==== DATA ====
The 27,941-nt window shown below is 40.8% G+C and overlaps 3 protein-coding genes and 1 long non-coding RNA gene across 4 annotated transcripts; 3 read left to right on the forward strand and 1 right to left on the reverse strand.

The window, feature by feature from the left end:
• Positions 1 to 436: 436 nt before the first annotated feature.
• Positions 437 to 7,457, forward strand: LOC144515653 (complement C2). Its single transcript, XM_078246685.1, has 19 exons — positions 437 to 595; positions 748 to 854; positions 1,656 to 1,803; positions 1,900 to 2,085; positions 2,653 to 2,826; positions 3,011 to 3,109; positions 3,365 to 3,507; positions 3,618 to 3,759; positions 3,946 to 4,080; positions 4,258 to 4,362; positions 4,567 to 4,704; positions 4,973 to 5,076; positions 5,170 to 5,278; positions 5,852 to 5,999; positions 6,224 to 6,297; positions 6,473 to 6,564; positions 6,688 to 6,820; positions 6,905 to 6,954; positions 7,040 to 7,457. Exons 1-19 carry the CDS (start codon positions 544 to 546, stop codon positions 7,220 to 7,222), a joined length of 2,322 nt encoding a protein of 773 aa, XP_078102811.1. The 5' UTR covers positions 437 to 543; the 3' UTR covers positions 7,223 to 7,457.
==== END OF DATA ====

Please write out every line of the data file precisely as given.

The 27,941-nt window shown below is 40.8% G+C and overlaps 3 protein-coding genes and 1 long non-coding RNA gene across 4 annotated transcripts; 3 read left to right on the forward strand and 1 right to left on the reverse strand.

The window, feature by feature from the left end:
• Positions 1 to 436: 436 nt before the first annotated feature.
• Positions 437 to 7,457, forward strand: LOC144515653 (complement C2). Its single transcript, XM_078246685.1, has 19 exons — positions 437 to 595; positions 748 to 854; positions 1,656 to 1,803; positions 1,900 to 2,085; positions 2,653 to 2,826; positions 3,011 to 3,109; positions 3,365 to 3,507; positions 3,618 to 3,759; positions 3,946 to 4,080; positions 4,258 to 4,362; positions 4,567 to 4,704; positions 4,973 to 5,076; positions 5,170 to 5,278; positions 5,852 to 5,999; positions 6,224 to 6,297; positions 6,473 to 6,564; positions 6,688 to 6,820; positions 6,905 to 6,954; positions 7,040 to 7,457. Exons 1-19 carry the CDS (start codon positions 544 to 546, stop codon positions 7,220 to 7,222), a joined length of 2,322 nt encoding a protein of 773 aa, XP_078102811.1. The 5' UTR covers positions 437 to 543; the 3' UTR covers positions 7,223 to 7,457.